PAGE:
My answer to a question on Quora: What is a good way to help a student to remember to carry numbers in multiplication?
The answer was already given in this thread by Mark McLenaghan: place value. As soon as children understand place value, carries will be easier to understand. And another point: carries should appear first in addition.
Next come comes multiplication of a number by a single digit number – first without carries ( such as \(23 \times 3\)) and then with carries, first occurring only once and going to the empty position, (\(43 \times 3\)), then once with addition in the next place (\(23 \times 4\)), and several times (such as \(23 \times 9\) and \(123\times 9\)).
Finally, multiplication of arbitrary numbers is bolted together from multiplication by single digit numbers — of course, starting with multiplication by two-digit numbers.
I think experienced teachers can subdivide the learning process in even larger number of steps, avoiding sudden jumps in difficulty and making the progress smooth.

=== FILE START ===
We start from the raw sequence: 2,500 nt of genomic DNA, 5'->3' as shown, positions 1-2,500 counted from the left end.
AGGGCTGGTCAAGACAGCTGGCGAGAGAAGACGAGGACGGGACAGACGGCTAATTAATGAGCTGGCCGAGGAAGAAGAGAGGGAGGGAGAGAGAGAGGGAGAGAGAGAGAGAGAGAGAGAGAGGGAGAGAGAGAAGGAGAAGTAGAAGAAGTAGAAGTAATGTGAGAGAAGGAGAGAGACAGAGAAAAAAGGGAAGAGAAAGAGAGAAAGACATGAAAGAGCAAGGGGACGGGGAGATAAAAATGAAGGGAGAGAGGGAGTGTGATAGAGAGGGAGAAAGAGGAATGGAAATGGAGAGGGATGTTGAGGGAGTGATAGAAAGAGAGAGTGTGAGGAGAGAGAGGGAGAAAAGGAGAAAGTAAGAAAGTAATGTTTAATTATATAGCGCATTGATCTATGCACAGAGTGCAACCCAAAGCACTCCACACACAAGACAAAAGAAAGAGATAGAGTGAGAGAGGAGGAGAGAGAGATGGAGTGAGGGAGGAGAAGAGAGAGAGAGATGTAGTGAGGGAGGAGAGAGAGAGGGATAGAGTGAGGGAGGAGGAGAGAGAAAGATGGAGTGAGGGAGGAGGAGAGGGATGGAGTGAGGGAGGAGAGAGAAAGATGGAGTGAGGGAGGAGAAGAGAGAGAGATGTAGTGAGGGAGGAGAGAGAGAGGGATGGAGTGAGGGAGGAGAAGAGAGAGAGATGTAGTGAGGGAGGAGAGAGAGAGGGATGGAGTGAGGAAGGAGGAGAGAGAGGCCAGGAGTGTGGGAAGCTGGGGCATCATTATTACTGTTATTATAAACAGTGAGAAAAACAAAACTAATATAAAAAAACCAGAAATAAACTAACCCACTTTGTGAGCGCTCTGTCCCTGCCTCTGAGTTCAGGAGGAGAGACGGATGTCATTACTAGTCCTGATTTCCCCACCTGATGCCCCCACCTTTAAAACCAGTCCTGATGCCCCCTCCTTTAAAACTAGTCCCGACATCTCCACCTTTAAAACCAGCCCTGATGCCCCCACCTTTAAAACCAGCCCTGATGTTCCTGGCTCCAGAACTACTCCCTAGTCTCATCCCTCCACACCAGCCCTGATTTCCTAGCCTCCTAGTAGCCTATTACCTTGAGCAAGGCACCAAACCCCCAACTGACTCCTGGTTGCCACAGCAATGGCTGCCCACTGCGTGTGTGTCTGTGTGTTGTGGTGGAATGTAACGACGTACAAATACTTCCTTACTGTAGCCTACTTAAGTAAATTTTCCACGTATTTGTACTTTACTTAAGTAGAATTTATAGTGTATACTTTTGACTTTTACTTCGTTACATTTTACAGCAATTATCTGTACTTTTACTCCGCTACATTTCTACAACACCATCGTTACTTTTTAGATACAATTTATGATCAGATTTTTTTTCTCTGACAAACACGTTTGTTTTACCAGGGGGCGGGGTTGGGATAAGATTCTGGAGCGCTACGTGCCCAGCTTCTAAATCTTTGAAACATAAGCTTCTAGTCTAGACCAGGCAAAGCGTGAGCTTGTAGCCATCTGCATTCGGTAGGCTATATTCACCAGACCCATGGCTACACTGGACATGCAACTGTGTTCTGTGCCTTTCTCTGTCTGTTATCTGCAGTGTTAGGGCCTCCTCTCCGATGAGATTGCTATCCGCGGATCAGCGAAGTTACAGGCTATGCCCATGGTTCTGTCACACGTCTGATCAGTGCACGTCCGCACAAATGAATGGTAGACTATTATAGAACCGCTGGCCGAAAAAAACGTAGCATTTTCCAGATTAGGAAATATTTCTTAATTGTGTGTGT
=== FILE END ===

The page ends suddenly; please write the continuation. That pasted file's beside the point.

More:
For learning place value, an useful exercise is playing with casino-style tokens of value 1, 10, 100, maybe even 1000 and counting pods with holes for 10 and 100 tokens (of the kind that were used in banks in pre-machine age for quick counting of coins); it could be fun.
Please notice that I am talking about the pre-machine age. This is the general principle of development of an individual: ontogeny recapitulates phylogeny (as formulated by Ernst Haeckel in case of evolution: a human embryo at early stages of development looks like a fish). So the use of archaic tools in learning is natural and perhaps unavoidable.
From the mathematical point of view, the long multiplication (and, actually, long addition) are immensely deep; I apologise for plugging in my old blog posts, but this one is illumination: The secrets of long multiplication. And this one, about long division: A tale about long division. A good discussion of place value can be found here: R. Howe, Three pillars of first grade mathematics.